Take These 3 Small Actions and Become a Magnet for Luck, Says Stanford Professor

How do you perceive luck? Many people believe that luck is something that comes when you don’t expect it. You only need to be at the right place and at the right time, nothing else.

Dr. Tina Seeling, an entrepreneurship professor at Stanford challenges you to take a new perspective on luck. After her experiment that lasted for 20 years observing people and analyzing what makes them lucky, she came to the conclusion that the luckiest people create luck by themselves. When she describes luck, she compares it to the wind, saying that sometimes it is a gentle breeze, and sometimes it is a windstorm. And just like the wind, you never know when and from where it comes.

Her advice to you is to build your own boat. That way you will be ready to feel and catch the luck more easily.

Don’t be afraid to take small risks

Seelig is coaching her students, showing them how to catch the luck when it blows their way. She is not an ordinary coach. Her advice is strategical and tactical.

You’ve probably heard many times in your life to not be afraid to take risks and to leave your comfort zone. But, Seeling will challenge you to also consider the risks that you will have to take if you want to open yourself to luck. Every person has to face a different challenge and take a different risk.

These risks can be taking very small steps just like the baby does when is learning how to walk. Or when a child is learning how to ride a bike: First he/she is riding a bike with training wheels, then is able to ride a two-wheeler. This change is not easy, as it requires taking risks and facing discomfort trying so many times in order to gain balance and feel confident enough to give up the training wheels.

Seelig gives her students a riskometer exercise. She asks them to rate the level of comfort they feel when they face an intellectual type of risk, physical type of risk, social, financial, political, emotional, or ethical.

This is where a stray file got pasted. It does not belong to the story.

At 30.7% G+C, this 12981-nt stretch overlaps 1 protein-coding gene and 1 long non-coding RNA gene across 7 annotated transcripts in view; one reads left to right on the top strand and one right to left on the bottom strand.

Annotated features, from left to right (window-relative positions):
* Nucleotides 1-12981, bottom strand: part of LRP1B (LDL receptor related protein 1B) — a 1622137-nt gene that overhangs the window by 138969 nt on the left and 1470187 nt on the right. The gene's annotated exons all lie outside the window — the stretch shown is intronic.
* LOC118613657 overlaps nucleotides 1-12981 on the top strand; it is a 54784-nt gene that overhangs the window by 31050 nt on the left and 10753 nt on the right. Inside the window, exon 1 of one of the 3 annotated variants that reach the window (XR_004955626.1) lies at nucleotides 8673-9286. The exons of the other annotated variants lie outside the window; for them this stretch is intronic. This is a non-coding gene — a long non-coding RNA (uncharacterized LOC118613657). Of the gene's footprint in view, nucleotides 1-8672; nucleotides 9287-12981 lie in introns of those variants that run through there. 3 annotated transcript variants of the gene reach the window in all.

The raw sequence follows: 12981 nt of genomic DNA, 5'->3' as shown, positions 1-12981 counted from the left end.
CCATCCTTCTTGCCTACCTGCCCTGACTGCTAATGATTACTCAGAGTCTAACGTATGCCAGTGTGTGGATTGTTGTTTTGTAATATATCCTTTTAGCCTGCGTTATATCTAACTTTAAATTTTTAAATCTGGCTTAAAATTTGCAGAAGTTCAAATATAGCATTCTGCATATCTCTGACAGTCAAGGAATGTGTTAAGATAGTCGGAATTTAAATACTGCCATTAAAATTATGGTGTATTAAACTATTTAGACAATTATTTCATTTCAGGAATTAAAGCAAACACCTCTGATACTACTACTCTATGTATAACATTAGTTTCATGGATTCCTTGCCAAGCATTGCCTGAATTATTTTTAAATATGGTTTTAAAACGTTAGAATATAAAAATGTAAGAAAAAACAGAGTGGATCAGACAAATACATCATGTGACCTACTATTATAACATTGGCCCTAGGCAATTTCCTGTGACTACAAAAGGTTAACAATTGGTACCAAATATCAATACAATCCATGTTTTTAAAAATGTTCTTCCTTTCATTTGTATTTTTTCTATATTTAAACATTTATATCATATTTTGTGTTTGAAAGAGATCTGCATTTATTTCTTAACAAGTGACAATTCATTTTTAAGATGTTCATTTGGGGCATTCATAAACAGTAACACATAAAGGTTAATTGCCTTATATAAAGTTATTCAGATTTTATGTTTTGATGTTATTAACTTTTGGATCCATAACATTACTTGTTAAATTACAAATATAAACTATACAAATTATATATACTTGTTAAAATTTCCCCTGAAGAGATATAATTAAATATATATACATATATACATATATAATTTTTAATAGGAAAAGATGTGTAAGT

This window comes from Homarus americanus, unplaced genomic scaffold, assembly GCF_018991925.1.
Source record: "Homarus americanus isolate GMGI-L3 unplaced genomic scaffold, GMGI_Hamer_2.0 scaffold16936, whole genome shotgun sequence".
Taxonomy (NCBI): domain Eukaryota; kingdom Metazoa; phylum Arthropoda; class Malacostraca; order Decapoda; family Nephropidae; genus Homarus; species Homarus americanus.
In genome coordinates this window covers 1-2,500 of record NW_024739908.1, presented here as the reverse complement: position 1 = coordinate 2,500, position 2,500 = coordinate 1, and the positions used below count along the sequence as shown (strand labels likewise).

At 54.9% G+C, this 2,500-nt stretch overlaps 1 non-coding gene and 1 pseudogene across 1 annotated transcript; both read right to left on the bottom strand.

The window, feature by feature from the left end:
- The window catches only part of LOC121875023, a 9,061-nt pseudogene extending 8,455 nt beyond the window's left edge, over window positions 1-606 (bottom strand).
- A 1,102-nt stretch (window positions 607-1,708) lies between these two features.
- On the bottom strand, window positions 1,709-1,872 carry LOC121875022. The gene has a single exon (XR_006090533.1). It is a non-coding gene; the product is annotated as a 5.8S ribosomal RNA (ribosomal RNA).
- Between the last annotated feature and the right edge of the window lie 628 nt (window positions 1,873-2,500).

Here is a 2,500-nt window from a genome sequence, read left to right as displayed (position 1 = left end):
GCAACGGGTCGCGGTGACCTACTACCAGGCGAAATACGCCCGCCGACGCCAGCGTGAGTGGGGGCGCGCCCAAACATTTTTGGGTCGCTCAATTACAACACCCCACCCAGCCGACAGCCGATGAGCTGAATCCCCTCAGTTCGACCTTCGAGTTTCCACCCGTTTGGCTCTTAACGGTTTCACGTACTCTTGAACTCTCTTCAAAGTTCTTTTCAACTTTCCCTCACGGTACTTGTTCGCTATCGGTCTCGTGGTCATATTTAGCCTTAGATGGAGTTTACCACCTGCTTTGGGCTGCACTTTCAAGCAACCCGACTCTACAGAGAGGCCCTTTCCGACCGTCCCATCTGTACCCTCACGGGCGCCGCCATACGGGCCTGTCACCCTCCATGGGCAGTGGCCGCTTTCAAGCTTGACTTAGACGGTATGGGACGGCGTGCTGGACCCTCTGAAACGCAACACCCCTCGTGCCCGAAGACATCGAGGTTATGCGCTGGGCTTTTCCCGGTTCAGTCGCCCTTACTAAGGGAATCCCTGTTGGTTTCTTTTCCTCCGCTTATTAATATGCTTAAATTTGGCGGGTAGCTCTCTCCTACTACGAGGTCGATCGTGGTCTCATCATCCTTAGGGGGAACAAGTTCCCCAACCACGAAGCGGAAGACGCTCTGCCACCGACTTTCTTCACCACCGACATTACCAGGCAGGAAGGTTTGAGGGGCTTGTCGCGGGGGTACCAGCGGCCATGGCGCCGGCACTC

After comparing the riskometers they’ve made, students realize that each one of them is different. She encourages them to take every risk that is very uncomfortable to them. For example, if you are shy and introverted, your challenge is to talk to a stranger.

These small risks don’t guarantee success. But with every step you make, you are closer to your aim. Seelig shares how she has succeeded to land her first book deal after taking the risk to start a conversation with the stranger who was sitting next to her on a plane. Someone will say that it was pure luck. But that book deal wouldn’t have happened if she had just ignored the person who was sitting next to her.

Even when you are rejected, show gratitude

Seelig as every happiness researcher, always emphasizes the importance of gratitude and appreciation. Don’t hesitate to show appreciation even when things are not the way you want to be. Try to feel thankfulness even when you are disappointed by the outcome. When your job application is refused, take a moment to reflect on what you have learned from that. Also, thank everyone who has helped you. As Seeling says, when someone helps you, that person is sacrificing his/her own time so that they can spend more time on you rather than on themselves. That is why is important to express gratitude towards those people.

Throughout her life, Seeling has realized that the key to make your own luck, is expressing gratitude, something that many people don’t do. At Stanford she leads some very competitive fellowship programs where many people are refused to get in. So, she often receives notes about complaining and asking for feedback. But, one note from her student Brian has taken her attention. After being rejected twice, he sent her a note that he wants to thank her because the application process has taught him so many things. She met with Brian and together they developed an independent study program. Even though he didn’t get into her fellowship program, he succeeded to create his own. Just because he said thank you even though he was rejected.

Every bad idea has a good seed

There is something good in every bad idea. You only need to try to find it. So, don’t worry if you have an idea that you are not sure whether it is worthy or not. Seelig believes that bad ideas don’t really exist. According to her, there is something extraordinary that can come out of every seemingly terrible idea. So, she encourages her students to always look at their bad ideas from a positive perspective.

If you want to be lucky in life, don’t be afraid to take risks and to be truly thankful even when you are disappointed. This will help you to build a safe boat so that you can catch the blowing luck.

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